Closely related to the principle of objectivity is the principle of accuracy. The principle of accuracy safeguards the quality of the investigation, and thus the growing legitimacy of digital open source investigations. Mechanisms for facilitating accuracy include generating and testing multiple working hypotheses about the facts underlying a case and engaging in peer review. The peer review mechanism is meant to check the quality of the work and to safeguard against the biases noted above. Another important mechanism is proving the null hypothesis. That is, if you believe a location featured in a video is Aleppo, can you prove that it is not? Or, can you establish enough doubt that your conclusion cannot be stated with the necessary degree of confidence?
The principle of security is overarching. For digital investigation purposes, this principle encompasses at least three conceptions of security: physical, digital, and psychosocial. Across all of these, the investigator needs to consider the safety and security of everyone who may be implicated by the investigation, as well as the integrity of the investigation itself. Affected individuals may include the investigator(s); their team; others within their organization; their family members and affiliates; the content author; the content uploader; those depicted, mentioned, or otherwise referenced in the content; and the communities of which all of these individuals are a part. Investigators located far from sites of conflict may be at relatively low risk of physical danger. For those in an affected region, however, the amplification of a video, a photograph shared online, or the publication of a report that aggregates various bits of open source data into an analytical product may dramatically increase their risk profile.
In addition to physical risks, open source investigations can trigger new digital vulnerabilities and threats. Accessing websites without masking the IP address of the connecting device or the identity of the investigator risks tipping off targets to both the investigation and the investigating team. Similarly, the vulnerability of digital communications and stored digital information to being hacked, manipulated, lost, or destroyed raises a different set of risks and threats that investigators might face when dealing with physical evidence.
Finally, the principle of security includes psychosocial vulnerabilities. Investigators and their parent organizations should pay close attention to the heightened risk of vicarious trauma and PTSD triggers that can result from working with large quantities of videos, photographs, and audio files with upsetting imagery or events. Not to be underestimated, psychological distress can have a direct bearing on physical and digital security, in addition to any mental effects on the investigators and others impacted by the investigation. Those impacted can include people from the broader public who may be affected by published findings, especially when reported in a form that suggests little sensitivity to the potential impact. Guidelines and practices to mitigate psychosocial harm need to be implemented at the individual and organizational levels.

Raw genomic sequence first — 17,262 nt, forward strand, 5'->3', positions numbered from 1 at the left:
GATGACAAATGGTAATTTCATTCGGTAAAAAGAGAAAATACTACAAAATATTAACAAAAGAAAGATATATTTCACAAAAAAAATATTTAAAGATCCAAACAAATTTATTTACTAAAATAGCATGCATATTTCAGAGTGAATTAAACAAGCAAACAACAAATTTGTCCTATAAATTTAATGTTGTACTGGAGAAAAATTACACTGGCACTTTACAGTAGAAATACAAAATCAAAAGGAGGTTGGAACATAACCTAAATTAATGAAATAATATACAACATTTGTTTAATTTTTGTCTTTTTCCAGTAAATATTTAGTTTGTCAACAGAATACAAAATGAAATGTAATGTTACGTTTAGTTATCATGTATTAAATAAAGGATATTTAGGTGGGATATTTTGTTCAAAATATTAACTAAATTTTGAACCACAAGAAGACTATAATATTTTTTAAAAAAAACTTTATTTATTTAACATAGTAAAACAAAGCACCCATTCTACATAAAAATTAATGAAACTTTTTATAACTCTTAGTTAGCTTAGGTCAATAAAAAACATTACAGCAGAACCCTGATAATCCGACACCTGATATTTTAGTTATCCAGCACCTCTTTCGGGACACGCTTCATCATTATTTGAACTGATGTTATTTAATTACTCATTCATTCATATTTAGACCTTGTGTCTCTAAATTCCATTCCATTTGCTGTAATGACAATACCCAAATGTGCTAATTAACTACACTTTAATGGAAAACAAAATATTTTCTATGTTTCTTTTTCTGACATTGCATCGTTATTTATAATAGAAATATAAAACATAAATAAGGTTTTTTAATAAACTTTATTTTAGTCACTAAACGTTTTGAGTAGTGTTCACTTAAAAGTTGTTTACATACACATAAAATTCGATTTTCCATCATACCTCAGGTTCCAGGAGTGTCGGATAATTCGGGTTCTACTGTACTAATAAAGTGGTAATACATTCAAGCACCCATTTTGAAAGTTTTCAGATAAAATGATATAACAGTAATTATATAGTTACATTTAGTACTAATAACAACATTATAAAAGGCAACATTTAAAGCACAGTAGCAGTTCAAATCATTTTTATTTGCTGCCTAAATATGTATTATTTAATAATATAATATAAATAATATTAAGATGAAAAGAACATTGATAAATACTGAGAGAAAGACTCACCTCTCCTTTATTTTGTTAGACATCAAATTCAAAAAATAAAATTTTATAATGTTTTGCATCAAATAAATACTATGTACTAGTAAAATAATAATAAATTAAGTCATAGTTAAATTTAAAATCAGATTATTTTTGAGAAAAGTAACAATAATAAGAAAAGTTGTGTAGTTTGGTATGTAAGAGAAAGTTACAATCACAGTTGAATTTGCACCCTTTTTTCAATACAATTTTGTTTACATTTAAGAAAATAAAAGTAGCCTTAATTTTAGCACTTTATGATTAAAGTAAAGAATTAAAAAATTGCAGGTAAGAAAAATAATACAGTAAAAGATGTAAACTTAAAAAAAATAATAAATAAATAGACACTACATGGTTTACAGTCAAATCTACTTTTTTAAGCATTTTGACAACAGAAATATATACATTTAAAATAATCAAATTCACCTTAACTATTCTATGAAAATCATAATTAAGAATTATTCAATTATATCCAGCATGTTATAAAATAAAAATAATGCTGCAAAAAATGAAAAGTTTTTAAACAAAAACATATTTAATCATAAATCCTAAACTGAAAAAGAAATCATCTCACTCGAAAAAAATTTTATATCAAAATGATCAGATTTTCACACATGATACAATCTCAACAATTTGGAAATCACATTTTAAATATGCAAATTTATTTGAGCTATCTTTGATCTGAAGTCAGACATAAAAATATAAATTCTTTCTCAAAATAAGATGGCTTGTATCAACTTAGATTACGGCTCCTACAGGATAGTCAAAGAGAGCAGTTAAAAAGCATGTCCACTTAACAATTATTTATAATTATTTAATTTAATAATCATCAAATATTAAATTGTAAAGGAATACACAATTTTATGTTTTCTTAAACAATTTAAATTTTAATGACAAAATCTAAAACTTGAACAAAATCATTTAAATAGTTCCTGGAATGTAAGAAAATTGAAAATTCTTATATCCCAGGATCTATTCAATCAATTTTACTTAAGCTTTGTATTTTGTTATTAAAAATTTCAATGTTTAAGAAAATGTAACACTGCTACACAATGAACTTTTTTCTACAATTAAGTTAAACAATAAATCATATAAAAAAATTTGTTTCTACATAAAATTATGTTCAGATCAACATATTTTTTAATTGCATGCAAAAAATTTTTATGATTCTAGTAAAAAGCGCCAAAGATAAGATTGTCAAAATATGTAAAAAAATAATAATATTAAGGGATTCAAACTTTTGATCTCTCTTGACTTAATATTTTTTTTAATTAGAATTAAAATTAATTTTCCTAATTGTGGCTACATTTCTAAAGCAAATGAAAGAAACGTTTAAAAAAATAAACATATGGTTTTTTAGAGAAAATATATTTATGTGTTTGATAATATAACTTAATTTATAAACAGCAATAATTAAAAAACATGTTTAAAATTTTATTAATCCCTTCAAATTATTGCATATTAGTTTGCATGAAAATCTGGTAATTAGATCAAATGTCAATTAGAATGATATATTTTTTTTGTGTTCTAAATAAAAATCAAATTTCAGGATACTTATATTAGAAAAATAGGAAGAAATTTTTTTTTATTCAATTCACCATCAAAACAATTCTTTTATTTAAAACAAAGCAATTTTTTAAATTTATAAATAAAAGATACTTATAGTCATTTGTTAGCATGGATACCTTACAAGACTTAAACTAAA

Given its temporal convergence with the rise of social media and the spread of smartphones, the Syrian conflict has come to epitomize the use of digital information to document and make sense of alleged war crimes violations for advocacy and legal accountability. In doing so, it has spurred new tools and significant innovation in methods and uses along the way.
Ultimately, as Van Schaack notes, the Syrian conflict has revealed just how valuable videos, photographs, and other digital information created by those closest to sites of conflict can be for broader understanding of that conflict. This includes insight into the perpetration of war crimes and other international criminal activity. While she has also warned of the biases and weaknesses endemic to digital investigations, the entrepreneurial responses to documentation of war crimes and human rights violations—including the Berkeley Protocol—are increasingly revealing how such information may be used efficiently and effectively to strengthen accountability in courts.
Alexa Koenig, JD, PhD, is Executive Director of the UC Berkeley Human Rights Center, a lecturer at UC Berkeley, and co-founder of the Investigations Lab.
Lindsay Freeman, JD, Adv LLM, is Director of Law and Policy of the Technology Program at the UC Berkeley Human Rights Center.
Other Posts in the Symposium
- Beth Van Schaack’s Imagining Justice for Syria by Winston Williams
- Battlefield Detention, Counterterrorism, and Future Conflicts by Dan E. Stigall
- The Challenge of Intentional Attacks against Hospitals in Wartime by Bailey R. Ulbricht & Allen S. Weiner
- The Security Council Veto in Syria: Imagining a Way Out of Deadlock by Philippa Webb
- Universal Jurisdiction Investigations and Prosecutions: Syria by Alexandra Lily Kather
See also Beth Van Schaack’s book, Imagining Justice for Syria and her earlier Articles of War post with the same title.
 Originally published in English, the Berkeley Protocol will be available in all official United Nations languages by summer 2021.
 Yvonne McDermott, Alexa Koenig and Daragh Murray, “Open Source Information’s Blind Spots: Human and Machine Bias in International Criminal Investigations,” Journal of International Criminal Investigations (2021).